Quote of the Day
“If there are three kinds of people—those who make things happen, those who watch things happen, and those who never knew what hit them — neoliberals belong to the first category and most progressives to the latter two. The left remained complacent until, suddenly, it was too late.”
- Susan George, “How to Win the War of Ideas: Lessons of the Gramscian Right”. #
Correlation vs causation and the sudden departure of the World Bank’s Chief Economist
Well, well. This from the Economist:
When autocratic, oil-rich nations enjoy a windfall from higher crude prices, where does the money go? One place to look is Swiss bank accounts. Sure enough, an increase in oil prices is followed by a spike in deposits held by these countries in financial havens, according to a 2017 paper by Jorgen Juel Andersen of bi Norwegian Business School, Niels Johannesen of the University of Copenhagen and their co-authors.
When Mr Johannesen presented this result at the World Bank in 2015, the audience included Bob Rijkers, a member of the bank’s research group. The two of them joined forces with Mr Andersen to investigate if something similar happened after another kind of windfall: infusions of aid from foreign donors. Their conclusion was dispiriting. World Bank payouts to 22 aid-dependent countries during 1990-2010 were followed by a jump in their deposits in foreign financial havens. The leaks averaged about 5% of the bank’s aid to these countries.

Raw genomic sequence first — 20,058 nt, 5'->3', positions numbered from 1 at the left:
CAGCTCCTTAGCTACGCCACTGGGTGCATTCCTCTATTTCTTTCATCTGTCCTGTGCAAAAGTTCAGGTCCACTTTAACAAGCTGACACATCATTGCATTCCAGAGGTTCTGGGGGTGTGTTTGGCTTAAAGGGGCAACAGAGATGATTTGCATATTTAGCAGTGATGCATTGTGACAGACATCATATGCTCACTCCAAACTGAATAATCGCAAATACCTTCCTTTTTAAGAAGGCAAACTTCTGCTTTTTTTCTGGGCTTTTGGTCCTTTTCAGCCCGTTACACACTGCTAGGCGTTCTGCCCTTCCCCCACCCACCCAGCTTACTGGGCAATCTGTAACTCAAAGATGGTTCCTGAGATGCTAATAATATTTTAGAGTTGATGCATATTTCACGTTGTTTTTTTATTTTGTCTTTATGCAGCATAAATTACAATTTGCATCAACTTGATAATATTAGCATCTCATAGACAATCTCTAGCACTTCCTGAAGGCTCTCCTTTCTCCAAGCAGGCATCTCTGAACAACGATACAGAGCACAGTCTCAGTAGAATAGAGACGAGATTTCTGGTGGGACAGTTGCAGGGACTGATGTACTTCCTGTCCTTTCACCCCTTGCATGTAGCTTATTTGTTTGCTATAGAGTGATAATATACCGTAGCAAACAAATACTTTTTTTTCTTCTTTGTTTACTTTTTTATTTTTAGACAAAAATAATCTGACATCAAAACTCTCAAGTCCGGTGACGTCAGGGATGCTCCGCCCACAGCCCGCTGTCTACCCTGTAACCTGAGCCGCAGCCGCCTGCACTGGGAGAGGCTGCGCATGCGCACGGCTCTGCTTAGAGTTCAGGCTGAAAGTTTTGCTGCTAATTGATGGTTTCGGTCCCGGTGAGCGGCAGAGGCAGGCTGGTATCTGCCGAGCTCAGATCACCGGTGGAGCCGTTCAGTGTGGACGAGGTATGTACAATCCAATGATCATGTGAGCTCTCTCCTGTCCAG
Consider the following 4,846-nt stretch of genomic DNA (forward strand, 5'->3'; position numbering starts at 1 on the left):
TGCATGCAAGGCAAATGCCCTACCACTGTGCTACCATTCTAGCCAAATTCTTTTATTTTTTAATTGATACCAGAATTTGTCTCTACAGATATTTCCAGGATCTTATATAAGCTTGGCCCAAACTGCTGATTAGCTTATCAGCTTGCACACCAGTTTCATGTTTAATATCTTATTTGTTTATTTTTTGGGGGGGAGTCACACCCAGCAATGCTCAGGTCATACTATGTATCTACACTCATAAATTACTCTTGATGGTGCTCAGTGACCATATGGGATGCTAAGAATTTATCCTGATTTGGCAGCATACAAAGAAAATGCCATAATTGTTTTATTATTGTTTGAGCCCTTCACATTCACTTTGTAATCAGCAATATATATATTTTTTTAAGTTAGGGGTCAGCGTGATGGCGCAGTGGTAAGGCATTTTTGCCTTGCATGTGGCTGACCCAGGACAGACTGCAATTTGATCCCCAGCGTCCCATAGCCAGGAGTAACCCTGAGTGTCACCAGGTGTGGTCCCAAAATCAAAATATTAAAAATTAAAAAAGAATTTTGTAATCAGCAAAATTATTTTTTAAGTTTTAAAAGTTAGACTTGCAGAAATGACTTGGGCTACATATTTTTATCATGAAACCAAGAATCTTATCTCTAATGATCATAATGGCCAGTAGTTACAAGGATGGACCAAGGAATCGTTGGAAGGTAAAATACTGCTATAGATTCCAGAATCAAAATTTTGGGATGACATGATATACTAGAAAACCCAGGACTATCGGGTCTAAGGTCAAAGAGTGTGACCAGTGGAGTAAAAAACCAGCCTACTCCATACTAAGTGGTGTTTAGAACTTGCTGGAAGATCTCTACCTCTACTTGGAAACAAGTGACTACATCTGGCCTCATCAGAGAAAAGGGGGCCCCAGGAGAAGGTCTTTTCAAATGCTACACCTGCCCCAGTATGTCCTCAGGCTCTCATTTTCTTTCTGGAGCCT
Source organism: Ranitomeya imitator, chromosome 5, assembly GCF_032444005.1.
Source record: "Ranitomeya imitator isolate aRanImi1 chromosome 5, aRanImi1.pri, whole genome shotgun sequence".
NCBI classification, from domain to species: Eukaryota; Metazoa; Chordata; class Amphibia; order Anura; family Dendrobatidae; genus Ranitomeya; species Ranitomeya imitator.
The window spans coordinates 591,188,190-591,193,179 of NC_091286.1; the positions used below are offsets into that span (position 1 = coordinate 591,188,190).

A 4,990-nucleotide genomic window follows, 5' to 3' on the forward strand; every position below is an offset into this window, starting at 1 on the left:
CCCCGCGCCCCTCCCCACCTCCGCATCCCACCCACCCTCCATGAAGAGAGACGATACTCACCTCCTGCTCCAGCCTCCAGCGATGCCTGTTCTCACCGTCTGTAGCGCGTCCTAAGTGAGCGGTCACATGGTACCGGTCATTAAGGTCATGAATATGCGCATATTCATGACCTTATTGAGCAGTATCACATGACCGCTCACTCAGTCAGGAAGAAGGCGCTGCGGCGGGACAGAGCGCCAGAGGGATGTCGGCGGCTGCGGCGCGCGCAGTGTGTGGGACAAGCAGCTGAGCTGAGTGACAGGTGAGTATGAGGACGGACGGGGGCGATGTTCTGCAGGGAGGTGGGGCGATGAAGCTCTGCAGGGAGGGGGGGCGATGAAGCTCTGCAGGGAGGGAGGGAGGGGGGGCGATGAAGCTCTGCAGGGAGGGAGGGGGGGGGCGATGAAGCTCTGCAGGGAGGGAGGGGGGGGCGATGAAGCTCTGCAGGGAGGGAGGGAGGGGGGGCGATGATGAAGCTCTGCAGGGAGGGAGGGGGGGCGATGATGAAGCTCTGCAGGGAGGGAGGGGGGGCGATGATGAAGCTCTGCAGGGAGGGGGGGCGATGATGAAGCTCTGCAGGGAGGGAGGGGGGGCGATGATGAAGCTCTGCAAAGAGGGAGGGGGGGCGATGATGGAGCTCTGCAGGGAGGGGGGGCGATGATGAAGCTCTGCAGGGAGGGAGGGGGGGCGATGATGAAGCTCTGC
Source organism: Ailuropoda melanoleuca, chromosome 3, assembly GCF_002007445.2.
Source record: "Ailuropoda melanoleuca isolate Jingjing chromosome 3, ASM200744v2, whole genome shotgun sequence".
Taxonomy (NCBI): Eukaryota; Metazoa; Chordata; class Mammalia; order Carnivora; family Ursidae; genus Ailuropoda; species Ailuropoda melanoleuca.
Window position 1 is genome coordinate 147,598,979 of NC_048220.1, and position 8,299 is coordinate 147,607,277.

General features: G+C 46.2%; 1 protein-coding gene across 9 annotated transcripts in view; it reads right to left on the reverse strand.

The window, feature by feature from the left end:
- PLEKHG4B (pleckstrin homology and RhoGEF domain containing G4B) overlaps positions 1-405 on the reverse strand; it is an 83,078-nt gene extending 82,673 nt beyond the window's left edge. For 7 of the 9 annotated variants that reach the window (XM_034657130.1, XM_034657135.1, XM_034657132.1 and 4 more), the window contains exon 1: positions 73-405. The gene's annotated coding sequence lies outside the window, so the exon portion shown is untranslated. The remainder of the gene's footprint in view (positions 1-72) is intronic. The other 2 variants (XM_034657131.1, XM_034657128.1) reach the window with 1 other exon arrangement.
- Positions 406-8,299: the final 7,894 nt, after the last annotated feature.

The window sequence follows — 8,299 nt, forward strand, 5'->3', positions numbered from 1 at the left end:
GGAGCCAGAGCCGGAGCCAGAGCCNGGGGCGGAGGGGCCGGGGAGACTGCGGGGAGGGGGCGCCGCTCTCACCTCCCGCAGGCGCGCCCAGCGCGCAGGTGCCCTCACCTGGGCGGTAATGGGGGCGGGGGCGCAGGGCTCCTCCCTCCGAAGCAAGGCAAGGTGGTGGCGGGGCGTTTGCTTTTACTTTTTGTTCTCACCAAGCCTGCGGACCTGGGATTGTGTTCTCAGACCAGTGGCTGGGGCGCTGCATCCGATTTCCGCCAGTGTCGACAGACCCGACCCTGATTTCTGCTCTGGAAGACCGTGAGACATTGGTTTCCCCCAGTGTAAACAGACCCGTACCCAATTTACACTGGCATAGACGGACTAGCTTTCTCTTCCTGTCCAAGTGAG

Rijkers reports to the Bank’s Chief Economist, Penny Goldberg. Normally these kinds of working papers are published. But this particular one hasn’t been — yet. And there are rumours that it has been held back because it is, well, embarrassing to find that 5% of the Bank’s aid might be going to the Swiss bank accounts of corrupt politicians. After all, correlation doesn’t mean causation. But now Ms Goldberg is leaving and going back to Yale. Correlation or causation?
Could the Coronavirus Help Make China More Free?
Intriguing paradoxes about China raised by Tyler Cowen in his Bloomberg column. On the one hand, being an authoritarian state means it can take decisive action — like quarantining 11m people. But what if public opinion as expressed on social media gets so torrential that it overpowers the capacity of the censors?